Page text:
ASHTABULA — Parents’ concerns about this season’s influenza outbreak are valid and the district is doing all it can to prevent children from getting sick, Ashtabula Area City Schools Superintendent Mark Potts said.

The Ohio Department of Health reports there have been more than 4,400 hospitalizations due to flu in Ohio during the 2019-2020 flu season, which is typically January through March, but this year the virus got a head start and more people seem to have gotten sick, said Christine Kettunen, nursing director for the Ashtabula County Health Department.

Potts said he commiserates with parents dealing with sick children.

“I am truly sorry for what you are going through,” Potts said. “I understand. I am a parent too.”

Generally, public schools close because of illness when absences reach or exceed 30 percent, Potts said. No public schools in Ashtabula County have closed because of the flu, according to school officials.

Throughout the past two weeks, AACS have seen an increase in the number of students going home ill, but the absences have not exceeded 10 to 11 percent, Potts said.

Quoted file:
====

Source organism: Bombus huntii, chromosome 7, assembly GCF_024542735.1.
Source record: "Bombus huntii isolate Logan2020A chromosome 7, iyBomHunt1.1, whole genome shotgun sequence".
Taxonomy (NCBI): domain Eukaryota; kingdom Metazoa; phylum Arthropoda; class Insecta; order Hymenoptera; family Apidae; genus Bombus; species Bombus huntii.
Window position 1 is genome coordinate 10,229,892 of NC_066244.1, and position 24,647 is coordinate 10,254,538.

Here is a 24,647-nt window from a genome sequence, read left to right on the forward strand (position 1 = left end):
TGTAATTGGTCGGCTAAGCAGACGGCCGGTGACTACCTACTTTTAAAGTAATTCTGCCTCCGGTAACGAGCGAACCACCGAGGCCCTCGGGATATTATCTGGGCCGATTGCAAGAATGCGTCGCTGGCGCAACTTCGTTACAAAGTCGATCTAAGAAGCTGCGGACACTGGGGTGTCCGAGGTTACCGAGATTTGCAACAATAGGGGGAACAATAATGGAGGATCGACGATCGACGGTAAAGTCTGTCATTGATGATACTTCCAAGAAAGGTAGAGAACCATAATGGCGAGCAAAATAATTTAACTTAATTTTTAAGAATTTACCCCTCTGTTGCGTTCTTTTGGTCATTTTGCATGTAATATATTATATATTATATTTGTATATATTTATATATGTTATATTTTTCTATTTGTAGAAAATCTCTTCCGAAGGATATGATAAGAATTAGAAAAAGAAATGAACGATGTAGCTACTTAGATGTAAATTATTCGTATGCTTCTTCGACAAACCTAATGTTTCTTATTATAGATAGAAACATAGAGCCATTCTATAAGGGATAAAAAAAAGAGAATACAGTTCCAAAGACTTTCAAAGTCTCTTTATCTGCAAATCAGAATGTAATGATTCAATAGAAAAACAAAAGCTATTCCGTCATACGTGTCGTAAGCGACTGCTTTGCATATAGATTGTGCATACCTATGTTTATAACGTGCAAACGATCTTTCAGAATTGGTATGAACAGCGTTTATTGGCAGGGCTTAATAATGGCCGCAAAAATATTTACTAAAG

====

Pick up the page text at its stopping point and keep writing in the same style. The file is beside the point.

“It is a little more than normal, but not an epidemic,” he said.

The school district is paying second-shift custodians overtime to disinfect desks, doors, counters and common areas where students may place their hands.

“We did extensive disinfecting over the weekend and plan to continue for as long as is necessary,” he said.

School officials recommend the following guidelines to help keep children healthy:

• Do not send your child to school if they are exhibiting any signs of the flu such as fever, chills, headache, or sore muscles.

• If your child has a fever (temperature greater than 100) please keep them home for 24 hours after the fever is gone and without the use of fever reducing medications.

• Students should all be kept home for 24 hours after vomiting or diarrhea.

“We also encourage frequent hand washing with friction, sneezing or coughing into the inside of their elbow, drinking plenty of clear fluids, adequate nutrition and to get as much rest as possible to keep their immune system as strong as it can be,” Potts said. “We are working to keep the schools as safe from germs as possible.” 

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